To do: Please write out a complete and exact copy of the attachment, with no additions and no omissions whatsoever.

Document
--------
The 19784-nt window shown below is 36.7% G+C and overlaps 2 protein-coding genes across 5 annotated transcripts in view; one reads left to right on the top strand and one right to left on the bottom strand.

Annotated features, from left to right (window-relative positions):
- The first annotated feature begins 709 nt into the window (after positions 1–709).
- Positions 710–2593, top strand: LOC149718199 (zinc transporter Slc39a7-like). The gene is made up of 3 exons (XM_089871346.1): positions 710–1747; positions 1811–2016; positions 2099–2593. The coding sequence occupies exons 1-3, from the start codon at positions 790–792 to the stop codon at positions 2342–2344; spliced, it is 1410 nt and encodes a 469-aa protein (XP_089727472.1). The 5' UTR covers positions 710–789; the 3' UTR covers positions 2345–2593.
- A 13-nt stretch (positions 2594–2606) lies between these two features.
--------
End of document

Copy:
The 19784-nt window shown below is 36.7% G+C and overlaps 2 protein-coding genes across 5 annotated transcripts in view; one reads left to right on the top strand and one right to left on the bottom strand.

Annotated features, from left to right (window-relative positions):
- The first annotated feature begins 709 nt into the window (after positions 1–709).
- Positions 710–2593, top strand: LOC149718199 (zinc transporter Slc39a7-like). The gene is made up of 3 exons (XM_089871346.1): positions 710–1747; positions 1811–2016; positions 2099–2593. The coding sequence occupies exons 1-3, from the start codon at positions 790–792 to the stop codon at positions 2342–2344; spliced, it is 1410 nt and encodes a 469-aa protein (XP_089727472.1). The 5' UTR covers positions 710–789; the 3' UTR covers positions 2345–2593.
- A 13-nt stretch (positions 2594–2606) lies between these two features.